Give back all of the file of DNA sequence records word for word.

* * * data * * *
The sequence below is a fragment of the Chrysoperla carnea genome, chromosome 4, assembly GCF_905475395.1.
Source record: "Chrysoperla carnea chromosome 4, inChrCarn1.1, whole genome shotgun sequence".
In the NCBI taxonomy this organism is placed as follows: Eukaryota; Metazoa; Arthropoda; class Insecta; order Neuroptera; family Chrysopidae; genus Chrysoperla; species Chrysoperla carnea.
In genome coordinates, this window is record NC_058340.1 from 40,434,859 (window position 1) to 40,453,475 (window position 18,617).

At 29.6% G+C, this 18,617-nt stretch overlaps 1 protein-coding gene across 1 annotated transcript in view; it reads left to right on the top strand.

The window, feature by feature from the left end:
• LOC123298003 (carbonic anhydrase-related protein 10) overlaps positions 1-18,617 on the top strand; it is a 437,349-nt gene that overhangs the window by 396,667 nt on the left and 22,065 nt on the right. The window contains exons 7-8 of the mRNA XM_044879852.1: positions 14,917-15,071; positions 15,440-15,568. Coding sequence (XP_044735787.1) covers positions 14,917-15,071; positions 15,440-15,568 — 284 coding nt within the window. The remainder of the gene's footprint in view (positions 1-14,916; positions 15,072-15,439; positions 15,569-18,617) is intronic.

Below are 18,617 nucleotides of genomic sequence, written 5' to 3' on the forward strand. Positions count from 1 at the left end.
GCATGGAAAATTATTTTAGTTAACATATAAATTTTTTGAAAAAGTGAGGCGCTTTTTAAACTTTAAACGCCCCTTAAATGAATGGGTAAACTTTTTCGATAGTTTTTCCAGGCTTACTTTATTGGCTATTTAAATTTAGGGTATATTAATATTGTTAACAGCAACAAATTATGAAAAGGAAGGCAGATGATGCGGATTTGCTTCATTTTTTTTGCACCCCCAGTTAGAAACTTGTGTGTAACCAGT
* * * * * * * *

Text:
The sequence below is a fragment of the Chrysoperla carnea genome, chromosome 4, assembly GCF_905475395.1.
Source record: "Chrysoperla carnea chromosome 4, inChrCarn1.1, whole genome shotgun sequence".
In the NCBI taxonomy this organism is placed as follows: Eukaryota; Metazoa; Arthropoda; class Insecta; order Neuroptera; family Chrysopidae; genus Chrysoperla; species Chrysoperla carnea.
In genome coordinates, this window is record NC_058340.1 from 40,434,859 (window position 1) to 40,453,475 (window position 18,617).

At 29.6% G+C, this 18,617-nt stretch overlaps 1 protein-coding gene across 1 annotated transcript in view; it reads left to right on the top strand.

The window, feature by feature from the left end:
• LOC123298003 (carbonic anhydrase-related protein 10) overlaps positions 1-18,617 on the top strand; it is a 437,349-nt gene that overhangs the window by 396,667 nt on the left and 22,065 nt on the right. The window contains exons 7-8 of the mRNA XM_044879852.1: positions 14,917-15,071; positions 15,440-15,568. Coding sequence (XP_044735787.1) covers positions 14,917-15,071; positions 15,440-15,568 — 284 coding nt within the window. The remainder of the gene's footprint in view (positions 1-14,916; positions 15,072-15,439; positions 15,569-18,617) is intronic.

Below are 18,617 nucleotides of genomic sequence, written 5' to 3' on the forward strand. Positions count from 1 at the left end.
GCATGGAAAATTATTTTAGTTAACATATAAATTTTTTGAAAAAGTGAGGCGCTTTTTAAACTTTAAACGCCCCTTAAATGAATGGGTAAACTTTTTCGATAGTTTTTCCAGGCTTACTTTATTGGCTATTTAAATTTAGGGTATATTAATATTGTTAACAGCAACAAATTATGAAAAGGAAGGCAGATGATGCGGATTTGCTTCATTTTTTTTGCACCCCCAGTTAGAAACTTGTGTGTAACCAGT